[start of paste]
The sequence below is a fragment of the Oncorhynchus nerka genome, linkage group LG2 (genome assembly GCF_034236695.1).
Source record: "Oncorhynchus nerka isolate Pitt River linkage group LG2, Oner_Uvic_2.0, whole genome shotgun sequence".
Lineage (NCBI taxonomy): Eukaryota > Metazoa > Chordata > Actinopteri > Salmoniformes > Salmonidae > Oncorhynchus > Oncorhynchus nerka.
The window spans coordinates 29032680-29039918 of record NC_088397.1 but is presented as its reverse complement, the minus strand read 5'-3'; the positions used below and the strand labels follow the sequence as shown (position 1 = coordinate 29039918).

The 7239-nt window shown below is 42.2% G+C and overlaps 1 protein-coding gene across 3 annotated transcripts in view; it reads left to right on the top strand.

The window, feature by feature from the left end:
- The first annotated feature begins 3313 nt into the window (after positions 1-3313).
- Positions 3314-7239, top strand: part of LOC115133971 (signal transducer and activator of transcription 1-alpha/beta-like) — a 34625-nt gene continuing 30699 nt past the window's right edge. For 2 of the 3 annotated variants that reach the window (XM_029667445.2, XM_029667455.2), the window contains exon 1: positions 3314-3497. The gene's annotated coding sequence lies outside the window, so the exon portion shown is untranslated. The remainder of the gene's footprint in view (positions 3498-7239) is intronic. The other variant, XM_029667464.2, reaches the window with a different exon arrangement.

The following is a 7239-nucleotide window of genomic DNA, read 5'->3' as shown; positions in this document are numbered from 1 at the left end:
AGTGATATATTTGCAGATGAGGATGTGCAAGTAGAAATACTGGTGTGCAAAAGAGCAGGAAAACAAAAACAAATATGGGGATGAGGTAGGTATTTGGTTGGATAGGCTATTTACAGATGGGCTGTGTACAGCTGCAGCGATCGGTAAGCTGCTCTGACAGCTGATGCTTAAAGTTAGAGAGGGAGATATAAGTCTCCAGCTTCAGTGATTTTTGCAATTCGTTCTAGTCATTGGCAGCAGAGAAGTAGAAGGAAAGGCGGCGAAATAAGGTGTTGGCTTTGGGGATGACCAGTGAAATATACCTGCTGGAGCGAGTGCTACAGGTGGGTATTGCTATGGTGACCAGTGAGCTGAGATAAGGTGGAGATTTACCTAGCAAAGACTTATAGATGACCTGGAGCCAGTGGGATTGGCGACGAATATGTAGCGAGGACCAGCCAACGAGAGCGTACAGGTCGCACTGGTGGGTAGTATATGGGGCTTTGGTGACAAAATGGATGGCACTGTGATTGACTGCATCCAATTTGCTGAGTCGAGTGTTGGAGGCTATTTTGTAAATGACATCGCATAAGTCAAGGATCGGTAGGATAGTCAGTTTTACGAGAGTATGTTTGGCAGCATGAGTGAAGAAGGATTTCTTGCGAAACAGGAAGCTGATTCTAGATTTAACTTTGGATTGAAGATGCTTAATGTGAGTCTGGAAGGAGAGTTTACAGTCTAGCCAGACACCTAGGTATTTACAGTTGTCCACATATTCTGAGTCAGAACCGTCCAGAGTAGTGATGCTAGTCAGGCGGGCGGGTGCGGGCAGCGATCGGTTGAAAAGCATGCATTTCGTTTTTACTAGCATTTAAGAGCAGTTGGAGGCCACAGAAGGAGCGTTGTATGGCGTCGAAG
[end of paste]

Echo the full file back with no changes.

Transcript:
The sequence below is a fragment of the Oncorhynchus nerka genome, linkage group LG2 (genome assembly GCF_034236695.1).
Source record: "Oncorhynchus nerka isolate Pitt River linkage group LG2, Oner_Uvic_2.0, whole genome shotgun sequence".
Lineage (NCBI taxonomy): Eukaryota > Metazoa > Chordata > Actinopteri > Salmoniformes > Salmonidae > Oncorhynchus > Oncorhynchus nerka.
The window spans coordinates 29032680-29039918 of record NC_088397.1 but is presented as its reverse complement, the minus strand read 5'-3'; the positions used below and the strand labels follow the sequence as shown (position 1 = coordinate 29039918).

The 7239-nt window shown below is 42.2% G+C and overlaps 1 protein-coding gene across 3 annotated transcripts in view; it reads left to right on the top strand.

The window, feature by feature from the left end:
- The first annotated feature begins 3313 nt into the window (after positions 1-3313).
- Positions 3314-7239, top strand: part of LOC115133971 (signal transducer and activator of transcription 1-alpha/beta-like) — a 34625-nt gene continuing 30699 nt past the window's right edge. For 2 of the 3 annotated variants that reach the window (XM_029667445.2, XM_029667455.2), the window contains exon 1: positions 3314-3497. The gene's annotated coding sequence lies outside the window, so the exon portion shown is untranslated. The remainder of the gene's footprint in view (positions 3498-7239) is intronic. The other variant, XM_029667464.2, reaches the window with a different exon arrangement.

The following is a 7239-nucleotide window of genomic DNA, read 5'->3' as shown; positions in this document are numbered from 1 at the left end:
AGTGATATATTTGCAGATGAGGATGTGCAAGTAGAAATACTGGTGTGCAAAAGAGCAGGAAAACAAAAACAAATATGGGGATGAGGTAGGTATTTGGTTGGATAGGCTATTTACAGATGGGCTGTGTACAGCTGCAGCGATCGGTAAGCTGCTCTGACAGCTGATGCTTAAAGTTAGAGAGGGAGATATAAGTCTCCAGCTTCAGTGATTTTTGCAATTCGTTCTAGTCATTGGCAGCAGAGAAGTAGAAGGAAAGGCGGCGAAATAAGGTGTTGGCTTTGGGGATGACCAGTGAAATATACCTGCTGGAGCGAGTGCTACAGGTGGGTATTGCTATGGTGACCAGTGAGCTGAGATAAGGTGGAGATTTACCTAGCAAAGACTTATAGATGACCTGGAGCCAGTGGGATTGGCGACGAATATGTAGCGAGGACCAGCCAACGAGAGCGTACAGGTCGCACTGGTGGGTAGTATATGGGGCTTTGGTGACAAAATGGATGGCACTGTGATTGACTGCATCCAATTTGCTGAGTCGAGTGTTGGAGGCTATTTTGTAAATGACATCGCATAAGTCAAGGATCGGTAGGATAGTCAGTTTTACGAGAGTATGTTTGGCAGCATGAGTGAAGAAGGATTTCTTGCGAAACAGGAAGCTGATTCTAGATTTAACTTTGGATTGAAGATGCTTAATGTGAGTCTGGAAGGAGAGTTTACAGTCTAGCCAGACACCTAGGTATTTACAGTTGTCCACATATTCTGAGTCAGAACCGTCCAGAGTAGTGATGCTAGTCAGGCGGGCGGGTGCGGGCAGCGATCGGTTGAAAAGCATGCATTTCGTTTTTACTAGCATTTAAGAGCAGTTGGAGGCCACAGAAGGAGCGTTGTATGGCGTCGAAG